Later, Zin and I waited as another brother, Terry who had left his gear in the truck was interviewed by the bulletin.
Both of us tired from the day, he drove back to the diner to drop me off. I told him that I was going home to take a nap to give me energy to run to poker tourney that night. He said that he was going to do the same and if he did not make it to the tourney, it would be because he did not wake up. I laid down on the couch and fell off waking only when my daughter and grandson arrived. It was just in time to head out for the tourney.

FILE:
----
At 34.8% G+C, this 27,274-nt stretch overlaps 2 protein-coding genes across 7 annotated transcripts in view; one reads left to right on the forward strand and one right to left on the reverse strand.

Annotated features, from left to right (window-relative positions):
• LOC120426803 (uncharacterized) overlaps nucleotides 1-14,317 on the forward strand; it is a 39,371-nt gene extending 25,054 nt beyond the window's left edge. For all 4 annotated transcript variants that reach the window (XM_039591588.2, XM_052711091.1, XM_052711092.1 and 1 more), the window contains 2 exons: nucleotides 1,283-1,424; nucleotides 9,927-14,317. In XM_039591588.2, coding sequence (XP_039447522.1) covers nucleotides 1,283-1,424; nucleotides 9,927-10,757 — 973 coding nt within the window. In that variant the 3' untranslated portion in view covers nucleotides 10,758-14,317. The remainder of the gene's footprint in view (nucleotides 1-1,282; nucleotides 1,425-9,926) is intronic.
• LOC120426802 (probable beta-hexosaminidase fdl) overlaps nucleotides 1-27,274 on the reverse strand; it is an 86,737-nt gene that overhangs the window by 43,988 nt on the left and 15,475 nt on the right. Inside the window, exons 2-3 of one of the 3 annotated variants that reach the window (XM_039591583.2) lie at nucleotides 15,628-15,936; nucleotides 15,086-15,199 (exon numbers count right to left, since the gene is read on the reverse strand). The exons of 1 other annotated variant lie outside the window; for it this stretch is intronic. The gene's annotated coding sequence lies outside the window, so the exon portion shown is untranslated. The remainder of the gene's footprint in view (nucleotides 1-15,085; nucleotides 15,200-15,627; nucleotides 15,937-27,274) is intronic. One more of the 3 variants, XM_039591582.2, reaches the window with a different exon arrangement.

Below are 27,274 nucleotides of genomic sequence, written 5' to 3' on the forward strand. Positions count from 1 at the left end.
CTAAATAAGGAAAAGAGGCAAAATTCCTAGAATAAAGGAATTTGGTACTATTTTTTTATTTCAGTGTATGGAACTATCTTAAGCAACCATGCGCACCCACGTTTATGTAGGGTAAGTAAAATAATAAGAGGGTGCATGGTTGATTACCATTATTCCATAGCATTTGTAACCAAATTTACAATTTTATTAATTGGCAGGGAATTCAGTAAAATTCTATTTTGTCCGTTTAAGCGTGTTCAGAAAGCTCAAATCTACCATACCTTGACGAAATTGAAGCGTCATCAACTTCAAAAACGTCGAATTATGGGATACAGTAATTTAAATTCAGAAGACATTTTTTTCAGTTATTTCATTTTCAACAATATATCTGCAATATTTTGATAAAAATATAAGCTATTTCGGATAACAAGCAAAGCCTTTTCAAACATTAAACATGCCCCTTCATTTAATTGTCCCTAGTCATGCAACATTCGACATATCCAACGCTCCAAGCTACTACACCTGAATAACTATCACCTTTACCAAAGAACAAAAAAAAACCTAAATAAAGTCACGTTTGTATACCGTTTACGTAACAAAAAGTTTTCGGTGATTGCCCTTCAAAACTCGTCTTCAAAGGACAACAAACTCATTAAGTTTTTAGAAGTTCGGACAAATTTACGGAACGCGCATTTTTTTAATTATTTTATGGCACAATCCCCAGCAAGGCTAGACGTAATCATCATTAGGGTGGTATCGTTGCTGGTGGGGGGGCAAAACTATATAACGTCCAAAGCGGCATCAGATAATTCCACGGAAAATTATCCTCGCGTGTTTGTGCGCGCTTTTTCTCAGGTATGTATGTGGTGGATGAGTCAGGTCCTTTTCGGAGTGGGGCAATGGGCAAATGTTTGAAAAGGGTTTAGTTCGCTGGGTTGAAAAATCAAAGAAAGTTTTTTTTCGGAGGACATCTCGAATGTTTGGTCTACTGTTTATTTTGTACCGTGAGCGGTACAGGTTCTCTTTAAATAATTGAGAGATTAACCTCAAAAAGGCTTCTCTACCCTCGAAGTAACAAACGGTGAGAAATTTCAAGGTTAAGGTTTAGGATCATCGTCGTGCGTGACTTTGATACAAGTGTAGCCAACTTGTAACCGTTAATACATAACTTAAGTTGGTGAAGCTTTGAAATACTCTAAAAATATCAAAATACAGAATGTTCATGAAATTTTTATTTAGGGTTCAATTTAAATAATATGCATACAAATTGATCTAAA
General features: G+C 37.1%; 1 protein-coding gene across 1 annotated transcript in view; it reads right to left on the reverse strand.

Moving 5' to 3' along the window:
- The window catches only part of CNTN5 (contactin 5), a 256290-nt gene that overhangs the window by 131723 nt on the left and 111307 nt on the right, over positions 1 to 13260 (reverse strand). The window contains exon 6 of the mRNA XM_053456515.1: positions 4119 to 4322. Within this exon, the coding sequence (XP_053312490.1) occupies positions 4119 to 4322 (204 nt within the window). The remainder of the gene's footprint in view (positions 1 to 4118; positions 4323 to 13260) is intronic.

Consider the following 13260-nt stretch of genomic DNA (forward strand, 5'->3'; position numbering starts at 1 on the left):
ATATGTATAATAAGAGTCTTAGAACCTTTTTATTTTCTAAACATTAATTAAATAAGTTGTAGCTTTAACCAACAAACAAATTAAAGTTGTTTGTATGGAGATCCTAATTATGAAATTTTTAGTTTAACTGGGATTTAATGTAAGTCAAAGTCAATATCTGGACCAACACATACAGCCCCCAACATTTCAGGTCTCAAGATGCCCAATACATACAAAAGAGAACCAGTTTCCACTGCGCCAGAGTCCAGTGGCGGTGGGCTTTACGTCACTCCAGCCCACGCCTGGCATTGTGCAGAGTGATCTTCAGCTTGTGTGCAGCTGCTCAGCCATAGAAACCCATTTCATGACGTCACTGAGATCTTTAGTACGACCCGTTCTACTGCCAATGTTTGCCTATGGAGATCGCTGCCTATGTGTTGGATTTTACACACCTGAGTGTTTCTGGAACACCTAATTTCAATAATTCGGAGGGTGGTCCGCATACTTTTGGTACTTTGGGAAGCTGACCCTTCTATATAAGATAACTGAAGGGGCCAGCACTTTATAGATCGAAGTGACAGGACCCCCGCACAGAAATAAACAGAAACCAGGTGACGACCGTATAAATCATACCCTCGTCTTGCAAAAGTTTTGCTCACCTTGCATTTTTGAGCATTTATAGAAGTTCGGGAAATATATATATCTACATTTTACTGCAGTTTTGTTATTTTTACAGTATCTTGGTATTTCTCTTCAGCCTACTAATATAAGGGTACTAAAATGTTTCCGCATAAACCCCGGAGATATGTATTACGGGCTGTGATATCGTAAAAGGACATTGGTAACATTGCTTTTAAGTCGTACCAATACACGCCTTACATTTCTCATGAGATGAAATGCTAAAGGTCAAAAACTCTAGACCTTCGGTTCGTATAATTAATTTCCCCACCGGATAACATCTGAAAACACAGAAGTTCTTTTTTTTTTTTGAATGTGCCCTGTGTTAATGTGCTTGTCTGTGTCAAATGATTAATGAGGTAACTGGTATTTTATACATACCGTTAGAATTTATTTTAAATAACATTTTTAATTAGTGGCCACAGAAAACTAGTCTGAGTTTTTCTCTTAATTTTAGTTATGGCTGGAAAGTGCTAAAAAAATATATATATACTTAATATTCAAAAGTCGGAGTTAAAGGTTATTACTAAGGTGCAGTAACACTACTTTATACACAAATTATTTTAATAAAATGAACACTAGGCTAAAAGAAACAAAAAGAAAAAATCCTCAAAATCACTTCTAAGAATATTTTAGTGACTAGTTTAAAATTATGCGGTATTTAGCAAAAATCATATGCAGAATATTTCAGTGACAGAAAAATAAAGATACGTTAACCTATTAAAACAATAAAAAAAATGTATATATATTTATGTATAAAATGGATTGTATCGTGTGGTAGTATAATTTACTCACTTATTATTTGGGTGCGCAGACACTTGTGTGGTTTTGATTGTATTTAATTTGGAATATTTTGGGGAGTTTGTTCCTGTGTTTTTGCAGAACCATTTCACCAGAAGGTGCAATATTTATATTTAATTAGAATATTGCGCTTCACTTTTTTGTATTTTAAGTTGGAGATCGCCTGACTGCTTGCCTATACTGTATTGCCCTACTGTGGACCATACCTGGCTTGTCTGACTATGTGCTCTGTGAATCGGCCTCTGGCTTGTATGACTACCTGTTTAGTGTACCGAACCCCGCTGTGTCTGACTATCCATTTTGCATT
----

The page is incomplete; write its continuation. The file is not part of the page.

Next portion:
I played well for a while but was knocked out on a bad read (my straight beaten by a flush). I talked with another vet buddy who struggles with his own PTSD while we watched the tourney finish. I had asked him earlier how he was and he told me that he struggled with this day. I could tell he wanted to talk so we chatted about life and family.
I went home, 15 hours after the day had started and crawled off to bed only to awaken three hours later with all of the thoughts of the day. A day that all veteran's hold high. While many enjoy the long and often first good weekend of the year to play, we should all remember the ultimate sacrifice that has been given, giving them the ability to live the way that they do. We should equally honor and support the broken families that are left behind. May God be with them all.